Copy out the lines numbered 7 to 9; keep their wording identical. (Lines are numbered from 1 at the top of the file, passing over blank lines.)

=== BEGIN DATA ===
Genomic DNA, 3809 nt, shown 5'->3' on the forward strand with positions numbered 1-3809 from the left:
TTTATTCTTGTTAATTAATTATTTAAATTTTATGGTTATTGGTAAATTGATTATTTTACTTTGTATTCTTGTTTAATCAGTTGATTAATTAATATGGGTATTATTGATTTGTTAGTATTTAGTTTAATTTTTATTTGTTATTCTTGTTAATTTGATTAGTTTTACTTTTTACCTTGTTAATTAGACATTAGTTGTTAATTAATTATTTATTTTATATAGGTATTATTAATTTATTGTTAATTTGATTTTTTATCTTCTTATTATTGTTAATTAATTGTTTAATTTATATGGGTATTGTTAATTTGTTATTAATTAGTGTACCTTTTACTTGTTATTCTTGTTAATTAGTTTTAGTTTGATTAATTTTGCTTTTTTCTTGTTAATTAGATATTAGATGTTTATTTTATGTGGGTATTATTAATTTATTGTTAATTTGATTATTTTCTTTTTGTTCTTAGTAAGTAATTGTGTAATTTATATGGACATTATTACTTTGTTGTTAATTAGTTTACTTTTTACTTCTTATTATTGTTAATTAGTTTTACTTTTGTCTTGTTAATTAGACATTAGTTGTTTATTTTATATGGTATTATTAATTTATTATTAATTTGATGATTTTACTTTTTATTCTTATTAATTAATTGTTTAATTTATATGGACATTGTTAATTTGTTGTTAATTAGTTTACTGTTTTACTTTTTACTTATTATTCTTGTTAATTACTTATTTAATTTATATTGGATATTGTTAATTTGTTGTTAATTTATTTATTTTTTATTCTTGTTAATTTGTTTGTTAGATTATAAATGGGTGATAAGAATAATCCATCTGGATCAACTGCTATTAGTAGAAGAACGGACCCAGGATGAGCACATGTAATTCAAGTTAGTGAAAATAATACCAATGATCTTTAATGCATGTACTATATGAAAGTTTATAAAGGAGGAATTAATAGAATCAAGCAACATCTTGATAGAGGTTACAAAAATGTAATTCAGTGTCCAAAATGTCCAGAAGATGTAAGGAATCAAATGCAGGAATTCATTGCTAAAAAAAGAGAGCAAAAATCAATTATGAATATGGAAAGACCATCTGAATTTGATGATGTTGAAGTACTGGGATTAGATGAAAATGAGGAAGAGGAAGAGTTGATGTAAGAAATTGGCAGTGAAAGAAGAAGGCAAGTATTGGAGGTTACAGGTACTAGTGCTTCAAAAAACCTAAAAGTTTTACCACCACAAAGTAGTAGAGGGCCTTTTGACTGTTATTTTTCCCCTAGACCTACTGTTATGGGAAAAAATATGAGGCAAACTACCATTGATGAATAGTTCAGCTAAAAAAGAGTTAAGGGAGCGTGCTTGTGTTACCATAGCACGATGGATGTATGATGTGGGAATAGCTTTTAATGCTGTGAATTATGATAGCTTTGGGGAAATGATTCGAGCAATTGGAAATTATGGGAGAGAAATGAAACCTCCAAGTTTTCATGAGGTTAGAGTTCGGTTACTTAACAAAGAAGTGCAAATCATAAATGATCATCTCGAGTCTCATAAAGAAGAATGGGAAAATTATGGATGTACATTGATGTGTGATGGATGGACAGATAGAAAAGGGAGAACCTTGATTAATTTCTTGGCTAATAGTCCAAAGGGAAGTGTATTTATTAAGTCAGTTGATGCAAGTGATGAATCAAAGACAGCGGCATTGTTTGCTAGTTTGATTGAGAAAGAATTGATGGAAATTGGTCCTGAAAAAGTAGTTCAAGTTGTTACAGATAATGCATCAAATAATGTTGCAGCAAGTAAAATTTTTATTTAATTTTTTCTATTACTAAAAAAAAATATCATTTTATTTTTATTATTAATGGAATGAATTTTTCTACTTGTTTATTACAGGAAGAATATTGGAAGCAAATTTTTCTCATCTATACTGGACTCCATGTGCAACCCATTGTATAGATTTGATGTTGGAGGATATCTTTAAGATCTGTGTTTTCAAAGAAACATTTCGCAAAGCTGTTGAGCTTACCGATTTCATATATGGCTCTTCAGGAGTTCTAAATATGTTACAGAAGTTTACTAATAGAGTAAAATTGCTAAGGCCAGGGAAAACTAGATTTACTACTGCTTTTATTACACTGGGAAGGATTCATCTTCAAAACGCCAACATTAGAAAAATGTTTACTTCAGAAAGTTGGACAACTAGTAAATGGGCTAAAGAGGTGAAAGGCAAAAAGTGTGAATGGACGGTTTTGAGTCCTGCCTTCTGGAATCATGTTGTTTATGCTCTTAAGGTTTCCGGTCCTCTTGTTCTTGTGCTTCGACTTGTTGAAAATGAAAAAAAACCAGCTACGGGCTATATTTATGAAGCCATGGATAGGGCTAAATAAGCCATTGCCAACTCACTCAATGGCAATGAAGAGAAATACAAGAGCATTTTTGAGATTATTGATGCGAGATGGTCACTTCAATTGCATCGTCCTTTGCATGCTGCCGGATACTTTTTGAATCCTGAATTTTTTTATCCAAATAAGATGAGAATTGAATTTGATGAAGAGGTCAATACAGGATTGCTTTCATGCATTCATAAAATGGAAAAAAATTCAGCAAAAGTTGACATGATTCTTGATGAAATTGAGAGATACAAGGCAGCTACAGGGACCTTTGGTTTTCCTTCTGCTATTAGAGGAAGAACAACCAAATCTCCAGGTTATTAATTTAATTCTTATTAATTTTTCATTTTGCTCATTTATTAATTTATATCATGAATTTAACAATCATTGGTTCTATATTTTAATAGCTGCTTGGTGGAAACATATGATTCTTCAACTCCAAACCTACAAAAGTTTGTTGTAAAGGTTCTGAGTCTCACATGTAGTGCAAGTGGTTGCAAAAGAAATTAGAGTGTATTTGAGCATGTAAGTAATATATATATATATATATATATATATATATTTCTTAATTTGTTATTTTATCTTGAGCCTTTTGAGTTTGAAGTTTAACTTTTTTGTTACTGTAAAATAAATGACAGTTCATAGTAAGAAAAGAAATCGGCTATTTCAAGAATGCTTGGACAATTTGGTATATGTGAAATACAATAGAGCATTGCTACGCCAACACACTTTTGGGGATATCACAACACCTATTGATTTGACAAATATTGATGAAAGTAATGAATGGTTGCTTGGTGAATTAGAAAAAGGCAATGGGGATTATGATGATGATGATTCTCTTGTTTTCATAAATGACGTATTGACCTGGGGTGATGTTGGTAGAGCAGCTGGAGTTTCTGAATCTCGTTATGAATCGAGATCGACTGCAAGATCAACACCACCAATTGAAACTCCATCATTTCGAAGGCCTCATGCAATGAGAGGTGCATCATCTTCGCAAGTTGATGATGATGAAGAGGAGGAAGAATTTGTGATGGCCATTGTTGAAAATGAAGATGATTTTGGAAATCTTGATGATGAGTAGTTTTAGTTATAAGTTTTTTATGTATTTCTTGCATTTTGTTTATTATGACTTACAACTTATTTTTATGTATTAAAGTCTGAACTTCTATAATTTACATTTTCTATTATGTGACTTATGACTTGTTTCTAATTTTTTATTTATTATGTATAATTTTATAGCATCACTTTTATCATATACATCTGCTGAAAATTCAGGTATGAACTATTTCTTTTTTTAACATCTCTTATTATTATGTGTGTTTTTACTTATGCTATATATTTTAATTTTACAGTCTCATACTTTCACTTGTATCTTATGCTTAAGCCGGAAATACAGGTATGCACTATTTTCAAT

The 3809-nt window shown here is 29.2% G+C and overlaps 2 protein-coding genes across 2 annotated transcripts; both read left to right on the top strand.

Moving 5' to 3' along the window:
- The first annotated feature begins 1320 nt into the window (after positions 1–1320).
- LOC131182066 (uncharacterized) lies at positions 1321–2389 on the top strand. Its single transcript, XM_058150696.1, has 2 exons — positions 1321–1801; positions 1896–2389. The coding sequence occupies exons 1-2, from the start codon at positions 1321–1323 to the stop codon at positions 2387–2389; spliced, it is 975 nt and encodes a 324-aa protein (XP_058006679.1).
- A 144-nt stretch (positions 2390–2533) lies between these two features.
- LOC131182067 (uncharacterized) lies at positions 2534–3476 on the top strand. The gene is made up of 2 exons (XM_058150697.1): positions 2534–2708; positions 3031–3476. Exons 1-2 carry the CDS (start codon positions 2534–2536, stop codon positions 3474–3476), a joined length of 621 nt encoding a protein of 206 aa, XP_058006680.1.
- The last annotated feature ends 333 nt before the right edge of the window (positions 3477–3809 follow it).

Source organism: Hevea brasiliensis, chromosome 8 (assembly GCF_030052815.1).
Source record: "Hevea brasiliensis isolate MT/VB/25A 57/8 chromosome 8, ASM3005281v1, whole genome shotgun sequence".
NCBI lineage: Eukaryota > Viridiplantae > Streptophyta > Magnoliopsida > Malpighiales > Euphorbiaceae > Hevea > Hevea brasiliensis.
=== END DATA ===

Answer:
- A 144-nt stretch (positions 2390–2533) lies between these two features.
- LOC131182067 (uncharacterized) lies at positions 2534–3476 on the top strand. The gene is made up of 2 exons (XM_058150697.1): positions 2534–2708; positions 3031–3476. Exons 1-2 carry the CDS (start codon positions 2534–2536, stop codon positions 3474–3476), a joined length of 621 nt encoding a protein of 206 aa, XP_058006680.1.
- The last annotated feature ends 333 nt before the right edge of the window (positions 3477–3809 follow it).